Temple Run: Oz
Temple Run looks set to become Disney’s go to game template for whatever movie franchise they have to promote during that particular fiscal quarter. After TR:Brave we have Sam Raimi’s Oz taking up the reins of the long established endless runner. It’s not a bad idea, as it’s a solid and proven framework to hang your film licence on, and it prevents lazy or time pressed devs from concocting some half thought out platformer. Temple Run has basically become an iconography delivery system.
In this version you’ll become intimately familiar with James Franco’s pert behind as his character, the young and future Wizard of Oz, runs through various locales that you’ll recognize when you go and see the film. Go and see the film. Twice. Temple Run commands you. The scenery whips past at an alarming speed and only gets faster as you get further. And what scenery it is! The colors are rich vibrant, really bringing the surreal landscapes of Oz to life. You’ll run across vertiginous precipices seemingly suspended miles above the lush verdant landscape, then it’ll be off to a remarkably detailed spooky forest with twisted tree roots lunging for you and ancient crypts tumbling in your path. Some of the backgrounds–the skyboxes–look a bit, well like something from the 1939 Wizard of Oz; painted backgrounds that serve to give the game an added sense of theatricality and artifice that is thematically befitting, even if wasn’t entirely intended. This visual fidelity is indicative of where to focus has been from the development side of things; without the worry of testing gameplay, the artists have been allowed to get the visual aspect just right; a reasonable trade-off.
Oz is based on Temple Run 2, and improves on that game with a clearer and more distinct pallet, something the muddy original got so wrong as to make certain elements indistinguishable from the surrounding level, a major design flaw in such a high speed reflex testing game. Replacing the mine cart segments are brief detours in to the clouds on Franco’s personal hot-air Balloon where emerald clusters must be avoided and coins (which allow you to upgrade your abilities) can be grabbed from the air. You’ll no doubt be familiar with intuitive swipe to jump, slide and turn gameplay, and if not, I recommend you download the free-to-play standard version to test the waters. The simple interaction is bolstered by a suite of power ups that become essential to compete on the leaderboards. These upgrades take the form of one off speed boosts or an incrementally improved attributes that give you the edge when aiming for that big score. The game has lost none of its ‘one more go’ appeal and remains an essential download for any mobile user, no matter what version you choose. Just don’t expect a radical reinvention of the formula.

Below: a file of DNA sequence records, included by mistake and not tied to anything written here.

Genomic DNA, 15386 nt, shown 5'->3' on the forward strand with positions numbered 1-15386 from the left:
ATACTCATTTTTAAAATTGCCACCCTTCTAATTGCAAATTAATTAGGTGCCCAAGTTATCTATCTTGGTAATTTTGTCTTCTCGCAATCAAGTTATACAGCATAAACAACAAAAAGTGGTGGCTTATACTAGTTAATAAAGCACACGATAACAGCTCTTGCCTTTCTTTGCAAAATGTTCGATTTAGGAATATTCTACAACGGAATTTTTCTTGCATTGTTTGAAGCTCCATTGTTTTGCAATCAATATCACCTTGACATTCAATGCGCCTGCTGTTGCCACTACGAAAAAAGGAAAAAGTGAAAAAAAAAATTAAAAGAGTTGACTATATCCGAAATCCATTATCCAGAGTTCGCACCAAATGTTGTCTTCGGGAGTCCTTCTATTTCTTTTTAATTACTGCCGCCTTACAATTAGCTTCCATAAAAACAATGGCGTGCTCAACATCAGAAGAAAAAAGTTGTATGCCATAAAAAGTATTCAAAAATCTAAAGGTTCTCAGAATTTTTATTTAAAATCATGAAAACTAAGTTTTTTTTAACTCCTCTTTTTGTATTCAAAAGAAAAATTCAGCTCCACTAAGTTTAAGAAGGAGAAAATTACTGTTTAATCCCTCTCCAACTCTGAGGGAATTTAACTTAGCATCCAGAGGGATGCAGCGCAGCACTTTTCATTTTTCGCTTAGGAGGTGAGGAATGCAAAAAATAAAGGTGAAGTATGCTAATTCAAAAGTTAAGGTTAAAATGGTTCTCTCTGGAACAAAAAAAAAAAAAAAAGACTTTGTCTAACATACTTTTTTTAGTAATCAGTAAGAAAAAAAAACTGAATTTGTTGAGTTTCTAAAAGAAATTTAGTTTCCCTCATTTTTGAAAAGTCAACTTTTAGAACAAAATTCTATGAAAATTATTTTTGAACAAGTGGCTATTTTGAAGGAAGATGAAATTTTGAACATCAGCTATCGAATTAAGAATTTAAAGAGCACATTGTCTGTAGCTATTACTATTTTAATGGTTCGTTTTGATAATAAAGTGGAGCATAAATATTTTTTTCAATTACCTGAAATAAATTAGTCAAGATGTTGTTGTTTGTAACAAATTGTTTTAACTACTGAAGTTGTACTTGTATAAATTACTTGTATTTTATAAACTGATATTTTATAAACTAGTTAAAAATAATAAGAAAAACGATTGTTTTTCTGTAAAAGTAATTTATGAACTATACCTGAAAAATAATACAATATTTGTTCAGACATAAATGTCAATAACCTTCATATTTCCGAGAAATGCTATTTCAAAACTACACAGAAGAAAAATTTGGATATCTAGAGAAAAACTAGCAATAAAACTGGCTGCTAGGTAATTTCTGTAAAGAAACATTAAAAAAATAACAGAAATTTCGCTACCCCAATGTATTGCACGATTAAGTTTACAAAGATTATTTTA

The Temple Run games have always been better suited to the smaller screen, but Oz’s eye-catching graphics really work well when blown up, especially with the HD pack installed. While tablets are perfect for the more considered, thoughtful end of the gaming spectrum, the simple controls of this game won’t tax you too much.
If your device can handle it, the game offers an HD pack to download upon the initial launch. It’s certainly worth getting as the performance hit is negligible and the improvements make this thing look really sharp. Interestingly you also have to download extra levels on the fly – why they weren’t included in the original files is unclear. Once installed you’ll be able to go back and forth between the different levels when prompted by road signs. While there’s no tangible difference in play style, the change of locale keeps things fresh. There’s a greyed out option in one of the sub menus that indicates that there are more DLC packs to come. And this is how I see the franchise as a whole; a series of DLC packs. It’s easy to sound cynical about the constant iterations of Temple Run (as this review has proven) but each new variation really is just new content, giving a welcome new graphical overhaul. I actually look forward to what possible variations come next. A Tron Run is the first on my list, but we’ll no doubt be blessed with Enchanted Run or Lone Ranger Run next. Actually going back to Sam Raimi’s back catalog would yield some good ideas. Evil Dead Run seems like a perfect fit, with that movie’s ‘chase cam’ sequences practically being a blueprint for this whole genre of endless runners.
I’ll drop Sam a line and see if he can get started on it.